This could be the spring you join a running club, invite a neighbour to train with you, invest in a coach or join a community of runners. It is challenging to step out of our comfort zone, but almost everything I’ve learned about running has come from other runners and coaches who have been there before and have wisdom and inspiration far beyond what I can teach myself.

Run without your watch

The complete opposite approach to the points above is to take a step back from your running buddies, technology and targets and instead rekindle the joy in running free. This can be a wonderful approach for lapsed runners or those returning from injury who are afraid of another setback by putting pressure on performance too soon.

Without any speed target or other runners to compete with, the challenge comes in the silence. Spending time running solo with no watch to guide us or friends to distract us helps us notice how we move, where we hold tension and how we breathe. You might just spot the daffodils and spring buds opening up around you too. Bonus points if you can leave the headphones, podcasts and music at home. But if this is a step too far, start by aiming for a five-minute section of your run in silence and just see what magic happens.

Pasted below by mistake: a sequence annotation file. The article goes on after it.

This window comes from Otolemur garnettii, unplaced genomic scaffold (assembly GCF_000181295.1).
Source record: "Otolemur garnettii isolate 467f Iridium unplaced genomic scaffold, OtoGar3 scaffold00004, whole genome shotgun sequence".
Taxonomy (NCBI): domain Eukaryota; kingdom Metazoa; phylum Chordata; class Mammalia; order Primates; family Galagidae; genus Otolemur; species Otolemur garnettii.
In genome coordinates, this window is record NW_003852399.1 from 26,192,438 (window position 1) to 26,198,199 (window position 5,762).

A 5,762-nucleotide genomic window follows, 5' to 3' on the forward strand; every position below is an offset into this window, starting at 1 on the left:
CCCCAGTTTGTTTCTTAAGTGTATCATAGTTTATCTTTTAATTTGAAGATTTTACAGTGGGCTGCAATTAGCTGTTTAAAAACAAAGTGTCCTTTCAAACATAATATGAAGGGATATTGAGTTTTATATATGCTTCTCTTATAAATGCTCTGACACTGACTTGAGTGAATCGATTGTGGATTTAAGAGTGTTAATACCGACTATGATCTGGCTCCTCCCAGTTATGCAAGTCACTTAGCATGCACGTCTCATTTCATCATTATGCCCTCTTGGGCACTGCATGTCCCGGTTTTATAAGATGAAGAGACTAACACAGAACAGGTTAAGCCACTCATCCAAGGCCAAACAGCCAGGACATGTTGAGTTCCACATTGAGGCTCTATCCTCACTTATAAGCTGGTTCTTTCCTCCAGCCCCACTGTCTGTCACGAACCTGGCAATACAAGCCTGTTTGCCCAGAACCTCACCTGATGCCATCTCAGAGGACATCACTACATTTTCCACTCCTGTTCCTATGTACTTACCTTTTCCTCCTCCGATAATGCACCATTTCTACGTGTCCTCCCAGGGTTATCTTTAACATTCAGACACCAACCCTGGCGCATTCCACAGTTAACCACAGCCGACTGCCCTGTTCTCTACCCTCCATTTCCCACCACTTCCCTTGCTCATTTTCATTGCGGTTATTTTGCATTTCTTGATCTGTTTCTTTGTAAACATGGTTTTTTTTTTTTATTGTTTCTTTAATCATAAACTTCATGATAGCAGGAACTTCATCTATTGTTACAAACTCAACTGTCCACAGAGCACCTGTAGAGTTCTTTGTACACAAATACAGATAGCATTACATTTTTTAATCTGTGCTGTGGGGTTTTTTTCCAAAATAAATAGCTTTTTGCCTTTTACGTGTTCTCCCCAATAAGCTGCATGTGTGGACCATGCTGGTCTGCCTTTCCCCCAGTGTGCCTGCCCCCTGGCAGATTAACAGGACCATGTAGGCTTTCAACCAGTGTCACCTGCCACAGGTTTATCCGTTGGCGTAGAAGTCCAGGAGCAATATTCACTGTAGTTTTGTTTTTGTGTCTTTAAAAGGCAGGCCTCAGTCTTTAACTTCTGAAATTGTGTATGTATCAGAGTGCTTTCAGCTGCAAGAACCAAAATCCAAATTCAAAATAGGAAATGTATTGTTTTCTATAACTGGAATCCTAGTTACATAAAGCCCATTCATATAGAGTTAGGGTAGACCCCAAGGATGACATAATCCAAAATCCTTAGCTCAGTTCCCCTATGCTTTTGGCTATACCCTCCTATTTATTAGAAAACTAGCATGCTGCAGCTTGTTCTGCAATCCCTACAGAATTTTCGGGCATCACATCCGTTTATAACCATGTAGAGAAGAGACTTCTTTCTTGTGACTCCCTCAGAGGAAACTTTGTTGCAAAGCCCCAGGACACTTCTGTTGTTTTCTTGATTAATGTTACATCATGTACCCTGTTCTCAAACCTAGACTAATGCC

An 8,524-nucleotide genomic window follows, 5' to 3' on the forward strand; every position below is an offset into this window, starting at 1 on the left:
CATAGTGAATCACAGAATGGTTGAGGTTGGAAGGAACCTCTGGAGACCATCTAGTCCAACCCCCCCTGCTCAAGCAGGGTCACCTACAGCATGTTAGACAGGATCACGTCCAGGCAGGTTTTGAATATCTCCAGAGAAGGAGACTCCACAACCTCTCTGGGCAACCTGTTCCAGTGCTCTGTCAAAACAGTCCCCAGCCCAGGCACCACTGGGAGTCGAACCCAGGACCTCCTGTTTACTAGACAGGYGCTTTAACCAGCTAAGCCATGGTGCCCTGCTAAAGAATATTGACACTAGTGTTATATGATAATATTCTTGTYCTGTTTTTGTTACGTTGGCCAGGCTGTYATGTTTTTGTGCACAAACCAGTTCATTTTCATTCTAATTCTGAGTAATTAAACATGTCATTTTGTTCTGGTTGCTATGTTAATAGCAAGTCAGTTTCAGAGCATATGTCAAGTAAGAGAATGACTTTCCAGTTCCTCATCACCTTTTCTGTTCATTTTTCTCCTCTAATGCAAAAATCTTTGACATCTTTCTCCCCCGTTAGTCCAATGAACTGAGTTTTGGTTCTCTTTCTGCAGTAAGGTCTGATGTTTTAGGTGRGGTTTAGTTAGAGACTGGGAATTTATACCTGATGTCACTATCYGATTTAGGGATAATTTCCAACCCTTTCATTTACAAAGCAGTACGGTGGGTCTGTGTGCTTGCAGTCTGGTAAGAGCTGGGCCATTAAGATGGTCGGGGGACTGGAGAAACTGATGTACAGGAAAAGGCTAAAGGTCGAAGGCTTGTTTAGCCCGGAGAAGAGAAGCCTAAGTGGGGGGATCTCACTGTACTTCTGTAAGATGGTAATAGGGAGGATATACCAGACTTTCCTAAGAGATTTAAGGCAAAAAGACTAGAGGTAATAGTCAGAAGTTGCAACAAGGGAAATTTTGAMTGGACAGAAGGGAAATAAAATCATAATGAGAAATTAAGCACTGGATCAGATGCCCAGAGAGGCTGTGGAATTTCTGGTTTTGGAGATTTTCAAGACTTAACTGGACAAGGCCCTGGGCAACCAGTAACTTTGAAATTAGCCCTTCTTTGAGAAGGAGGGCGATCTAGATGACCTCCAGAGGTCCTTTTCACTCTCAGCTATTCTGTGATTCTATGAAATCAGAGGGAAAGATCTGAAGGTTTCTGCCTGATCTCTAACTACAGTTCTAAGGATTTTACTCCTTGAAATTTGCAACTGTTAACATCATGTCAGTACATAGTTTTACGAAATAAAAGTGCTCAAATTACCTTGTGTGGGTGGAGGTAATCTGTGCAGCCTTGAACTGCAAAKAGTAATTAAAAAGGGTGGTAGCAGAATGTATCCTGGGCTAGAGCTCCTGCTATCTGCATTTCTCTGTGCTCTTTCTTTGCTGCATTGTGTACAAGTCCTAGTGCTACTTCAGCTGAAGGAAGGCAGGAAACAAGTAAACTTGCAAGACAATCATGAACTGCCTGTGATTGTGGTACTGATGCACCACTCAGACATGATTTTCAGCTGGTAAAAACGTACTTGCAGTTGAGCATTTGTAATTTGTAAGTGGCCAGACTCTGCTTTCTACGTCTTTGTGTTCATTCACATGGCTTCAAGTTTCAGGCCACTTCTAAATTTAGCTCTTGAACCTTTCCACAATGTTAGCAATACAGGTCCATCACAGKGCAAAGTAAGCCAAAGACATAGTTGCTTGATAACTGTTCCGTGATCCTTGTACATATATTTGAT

Swap a run for something else

If you never make time for strength and mobility in your running routine but know it would help you, commit to making one of your training sessions entirely focused on movement other than running. Join a local fitness class or follow along a virtual video at the time you normally would run. Make it part of your routine just like you would for a run. It just might stand to you a lot more in the future than a few extra miles.

Alternatively set the challenge this spring to give back to your local running community. Why not volunteer at your local parkrun or junior parkrun or encourage a family member to start running and be their guide and coach along the way. Taking the focus off your own run, even just in one training session a week, and helping others succeed, can often rekindle your own joy in running.

Make the call

Don’t spend the spring beating yourself up about what running you should be doing or comparing your progress with others. Make the decision now on your individual spring challenge and commit to it. You might even decide to take a break from running and focus on other hobbies. Sometimes that’s the right call. Just commit to using the time when you would have been running to something else exciting. You get to choose and the options are a lot broader than those ideas I’ve suggested above.

Open your mind to following new paths and you never know where you might end up by the time summer arrives.

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  • Mary Jennings is founder of ForgetTheGym.ie. Her spring programmes for runners (and anyone who wants to spend more time outdoors) kick off March 3rd.